COGHILL v. MOWRY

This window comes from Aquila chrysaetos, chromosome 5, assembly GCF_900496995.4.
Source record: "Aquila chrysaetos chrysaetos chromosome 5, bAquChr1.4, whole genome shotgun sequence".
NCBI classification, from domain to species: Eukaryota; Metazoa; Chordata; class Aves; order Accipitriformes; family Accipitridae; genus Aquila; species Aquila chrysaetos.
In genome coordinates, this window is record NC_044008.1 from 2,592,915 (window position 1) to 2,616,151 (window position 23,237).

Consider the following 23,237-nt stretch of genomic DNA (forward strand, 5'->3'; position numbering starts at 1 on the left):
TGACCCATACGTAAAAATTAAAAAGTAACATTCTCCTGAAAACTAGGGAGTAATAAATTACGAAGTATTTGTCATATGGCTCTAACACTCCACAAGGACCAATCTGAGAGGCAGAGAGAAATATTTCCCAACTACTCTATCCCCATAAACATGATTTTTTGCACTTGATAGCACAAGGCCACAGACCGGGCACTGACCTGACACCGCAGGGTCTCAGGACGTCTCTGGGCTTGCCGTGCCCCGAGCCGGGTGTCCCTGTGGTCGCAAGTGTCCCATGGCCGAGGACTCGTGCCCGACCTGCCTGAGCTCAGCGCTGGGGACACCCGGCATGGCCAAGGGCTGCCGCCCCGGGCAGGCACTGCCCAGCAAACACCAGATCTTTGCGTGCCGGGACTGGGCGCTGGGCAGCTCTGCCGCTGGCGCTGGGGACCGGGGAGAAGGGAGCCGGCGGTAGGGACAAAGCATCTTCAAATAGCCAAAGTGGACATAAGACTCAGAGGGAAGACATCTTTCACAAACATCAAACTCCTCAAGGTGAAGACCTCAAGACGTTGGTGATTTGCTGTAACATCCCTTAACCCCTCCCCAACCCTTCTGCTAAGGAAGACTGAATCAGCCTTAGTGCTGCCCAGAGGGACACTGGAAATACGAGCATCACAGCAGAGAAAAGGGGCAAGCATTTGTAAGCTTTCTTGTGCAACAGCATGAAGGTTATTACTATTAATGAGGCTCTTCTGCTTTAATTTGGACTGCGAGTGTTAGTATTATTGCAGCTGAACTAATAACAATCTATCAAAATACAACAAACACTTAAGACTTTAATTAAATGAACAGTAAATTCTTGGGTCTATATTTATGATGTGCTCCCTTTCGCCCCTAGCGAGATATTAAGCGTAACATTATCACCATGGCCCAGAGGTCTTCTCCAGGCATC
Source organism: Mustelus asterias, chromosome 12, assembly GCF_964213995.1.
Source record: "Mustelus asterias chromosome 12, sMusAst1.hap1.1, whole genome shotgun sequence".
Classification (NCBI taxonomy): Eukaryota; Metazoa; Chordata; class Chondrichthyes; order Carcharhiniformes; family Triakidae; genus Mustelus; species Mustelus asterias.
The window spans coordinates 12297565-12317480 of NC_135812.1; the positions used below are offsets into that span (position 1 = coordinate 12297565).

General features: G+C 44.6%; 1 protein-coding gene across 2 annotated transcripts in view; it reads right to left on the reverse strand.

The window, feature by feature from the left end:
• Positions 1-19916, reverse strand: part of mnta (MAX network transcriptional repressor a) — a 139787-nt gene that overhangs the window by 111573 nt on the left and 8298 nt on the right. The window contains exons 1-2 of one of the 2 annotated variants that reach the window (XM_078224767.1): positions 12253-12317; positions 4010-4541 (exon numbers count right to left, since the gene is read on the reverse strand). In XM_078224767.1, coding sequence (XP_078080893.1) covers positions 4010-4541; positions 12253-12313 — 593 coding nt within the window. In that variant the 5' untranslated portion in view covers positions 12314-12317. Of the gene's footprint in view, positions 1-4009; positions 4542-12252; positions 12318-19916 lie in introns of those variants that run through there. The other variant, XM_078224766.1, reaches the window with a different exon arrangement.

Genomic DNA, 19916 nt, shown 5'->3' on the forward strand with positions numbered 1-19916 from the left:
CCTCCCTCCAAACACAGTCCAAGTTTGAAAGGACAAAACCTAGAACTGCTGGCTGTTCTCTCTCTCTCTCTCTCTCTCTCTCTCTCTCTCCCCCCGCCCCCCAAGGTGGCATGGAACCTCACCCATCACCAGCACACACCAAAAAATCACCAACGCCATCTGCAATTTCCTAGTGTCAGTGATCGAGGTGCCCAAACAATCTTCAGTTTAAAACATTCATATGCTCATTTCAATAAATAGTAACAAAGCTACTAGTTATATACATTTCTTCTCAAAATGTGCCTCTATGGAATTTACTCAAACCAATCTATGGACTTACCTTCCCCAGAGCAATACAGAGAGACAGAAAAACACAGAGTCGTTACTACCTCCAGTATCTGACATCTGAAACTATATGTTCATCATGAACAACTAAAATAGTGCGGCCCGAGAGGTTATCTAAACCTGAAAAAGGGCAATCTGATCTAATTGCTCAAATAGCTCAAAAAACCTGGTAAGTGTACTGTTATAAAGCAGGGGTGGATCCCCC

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NOTICE: NOT FOR OFFICIAL PUBLICATION. UNDER ARIZONA RULE OF THE SUPREME COURT 111(c), THIS DECISION IS NOT PRECEDENTIAL AND MAY BE CITED ONLY AS AUTHORIZED BY RULE. IN THE ARIZONA COURT OF APPEALS DIVISION ONE In re the Matter of: CURTIS COGHILL, Petitioner/Appellant, v. BREANNA MOWRY, Respondent/Appellee. No. 1 CA-CV 18-0038 FC FILED 10-2-2018 Appeal from the Superior Court in Maricopa County No. FC2016-008210 The Honorable Dewain D. Fox, Judge REVERSED AND REMANDED COUNSEL Gary J. Frank, P.C., Phoenix By Gary J. Frank and Stanley David Murray, Scottsdale Co-counsel for Petitioner/Appellant COGHILL v. MOWRY Decision of the Court MEMORANDUM DECISION Judge Jon W. Thompson delivered the decision of the Court, in which Presiding Judge Jennifer M. Perkins and Judge Lawrence F. Winthrop joined. T H O M P S O N, Judge: ¶1 Appellant Curtis Coghill appeals from the trial court’s order denying his petition to establish grandparent visitation. For the following reasons, we reverse and remand to the trial court for further proceedings consistent with this decision. FACTUAL AND PROCEDURAL HISTORY ¶2 Breanna Mowry (mother) gave birth to her daughter Kierra in January 2013. Curtis Coghill (Curtis) is the father of Joel Coghill (Joel), who died in August 2013. Mother listed Joel as Kierra’s father on Kierra’s birth certificate, and mother and Joel held Joel out as Kierra’s father. The two were not married, and in May 2013 mother and Joel separated and Joel moved in with Curtis. Joel continued to take care of Kierra during the day in Curtis’s home, sometimes with Curtis’s assistance. ¶3 After Joel’s death, mother applied for and began receiving social security survivor’s benefits for Kierra. Curtis set up a bank account to provide financial assistance for Kierra, and in August 2014 mother and Kierra moved in to Curtis’s home, rent free. Mother was attending school and working, and Curtis often took care of Kierra. He picked her up from preschool and frequently watched Kierra at night and on the weekends. Curtis fed Kierra, clothed her, bathed her, did her laundry, read to her, took care of her when she was sick, took her to family celebrations, and played with her. Mother and Kierra lived with Curtis for over a year and a half until they moved out in April 2016. ¶4 In March 2016, Curtis and mother got into an argument about her boyfriend (now husband) Bruce who was not welcome in Curtis’s home. Mother threatened to keep Curtis from seeing Kierra. In June 2016, mother brought Kierra over to visit Curtis for several hours, and warned him not to post anything about the visit on Facebook because she did not want Bruce to find out that she had brought Kierra to see Curtis. After this 2 COGHILL v. MOWRY Decision of the Court visit, mother and Kierra had no further contact with Curtis. In her deposition, mother stated that Bruce was a factor in her decision to cut Kierra off from Curtis and the Coghill family. ¶5 In September 2016, Curtis filed a petition to establish grandparent visitation with Kierra. In her response, mother alleged, among other things, that Joel was not Kierra’s father, that Curtis had a drinking problem and had made unwanted romantic advances toward her, and that Curtis had spoken to Kierra about Joel being in heaven against her express wishes. Mother requested an order of protection and a court-ordered DNA test. The trial court denied mother’s request for a DNA test, finding that she had not established good cause to order the testing and that her request was untimely. ¶6 After a bench trial, the trial court first found that Kierra’s birth certificate with Joel’s name on it established his paternity “with the force and effect of a superior court judgment,” and therefore Curtis was Kierra’s paternal grandfather. See Gutierrez v. Fox, 242 Ariz. 259 (App. 2017). Second, the court found that one of Kierra’s legal parents was deceased, she was born out of wedlock, and her legal parents were not married at the time the visitation petition was filed. These findings established the threshold requirement of the third-party visitation statute. See Ariz. Rev. Stat. (A.R.S.) § 25-409(C)(1), (2). The court then considered all of the factors enumerated in A.R.S. § 25-409(E), which provides: E. In deciding whether to grant visitation to a third party, the court shall give special weight to the legal parents’ opinion of what serves their child’s best interests and consider all relevant factors including: 1. The historical relationship, if any, between the child and the person seeking visitation. 2. The motivation of the requesting party seeking visitation. 3. The motivation of the person objecting to the visitation. 4. The quantity of visitation time requested and the potential adverse impact that visitation will have on the child’s customary activities. 3 COGHILL v. MOWRY Decision of the Court 5. If one or both of the child’s parents are deceased, the benefit in maintaining an extended family relationship. As to factor one, the court found that Kierra, who was four at the time of the hearing, had lived with Curtis (along with mother) for over a year and a half, and that mother admitted at trial that Curtis “did a lot” for Kierra and often cared for her, including taking care of her overnight and for an extended period when she went out of town. Further, the court found that mother admitted that Curtis and Kierra had a good relationship. As to the second statutory factor, the court found that Curtis’s motivation in seeking visitation with Kierra was that he loved and cared for her, that he believed she saw him as her grandfather and caretaker and was concerned that she would feel abandoned by his removal from her life. As to the third factor, regarding mother’s motivation in denying Curtis visitation, the court found: Mother failed to present credible evidence that: (i) [Curtis] made “flirtatious or romantic-type statements” to her while she lived in [Curtis’s] home; (ii) [Curtis] purchased inappropriate attire for her; or (iii) the child was traumatized by [Curtis’s] statements regarding Father being in Heaven and looking down on her. Moreover, the Court does not believe any of Mother’s excuses for denying [Curtis] visitation with the child. Mother’s true motive in denying [Curtis] visitation with the child is that she remarried, her new husband does not like [Curtis] and she wants her new husband to take on the role of the child’s father. As to factor four, the court found that “Mother did not present any credible evidence that the time requested by [Curtis] would interfere with or cause an adverse impact on the child’s customary activities.” 1 Finally, with regard to the fifth statutory factor, the trial court found: Curtis sought visitation with Kierra as follows: 1) one weekend per month, 2) one weekend day per month, 3) one week during Kierra’s summer vacation each year, and 4) visitation including an overnight on December 24 or December 25. 1 4 COGHILL v. MOWRY Decision of the Court Father is deceased. Following Father’s death, [Curtis] was actively involved in the child’s life until Mother stopped all contact on June 11, 2016. Prior to termination of contact, [Kierra] regularly interacted with Father’s family through [Curtis]. If [Curtis] is denied visitation, [Kierra] will have no contact with Father’s family. [Kierra] will benefit from maintaining contact with Father’s family. Despite these findings, the trial court denied Curtis’s petition for grandparent visitation, concluding that he did not meet his “substantial burden” of showing that “denial of visitation would clearly and substantially impair [Kierra’s best] interests” to rebut Mother’s opinion on visitation, which the court gave “robust deference” to as required by Goodman v. Forsen, 239 Ariz. 110 (App. 2016), disavowed by In re Marriage of Friedman and Roels, 244 Ariz. 111 (2018). ¶7 Curtis filed a motion for new trial, which the trial court denied. Curtis timely appealed. We have jurisdiction pursuant to Arizona A.R.S. § 12-2101(A)(2). DISCUSSION ¶8 We review a trial court’s decision to grant or deny visitation under an abuse of discretion standard. McGovern v. McGovern, 201 Ariz. 172, 175, ¶ 6 (App. 2001) (citations omitted). ¶9 Mother has failed to file an answering brief in this matter. “[A] failure to file an answering brief is equivalent to a confession of error by appellee.” Welch v. United Mut. Benefit Ass’n, 48 Ariz. 173, 174 (1936) (citations omitted). We may reverse and remand for this reason alone. Id. at 175. Moreover, in reaching its decision, the trial court relied on an opinion of this court which is no longer good law. Goodman, 239 Ariz. 110, disavowed by In re Marriage of Friedman and Roel, 244 Ariz. 111 (2018). In Marriage of Friedman and Roels, our supreme court rejected Goodman’s “broader interpretation of ‘special weight’,” and held that a nonparent need not be subject to “a heightened burden of proof beyond that required under Troxel and McGovern.” Friedman, 244 Ariz. at 116-17, ¶¶ 19, 20. In light of Friedman, we reverse and remand to the trial court to reconsider whether grandparent visitation with Curtis is in Kierra’s best interests. 5 COGHILL v. MOWRY Decision of the Court CONCLUSION ¶10 For the foregoing reasons, we reverse and remand to the trial court for further proceedings consistent with this decision. AMY M. WOOD • Clerk of the Court FILED: AA 6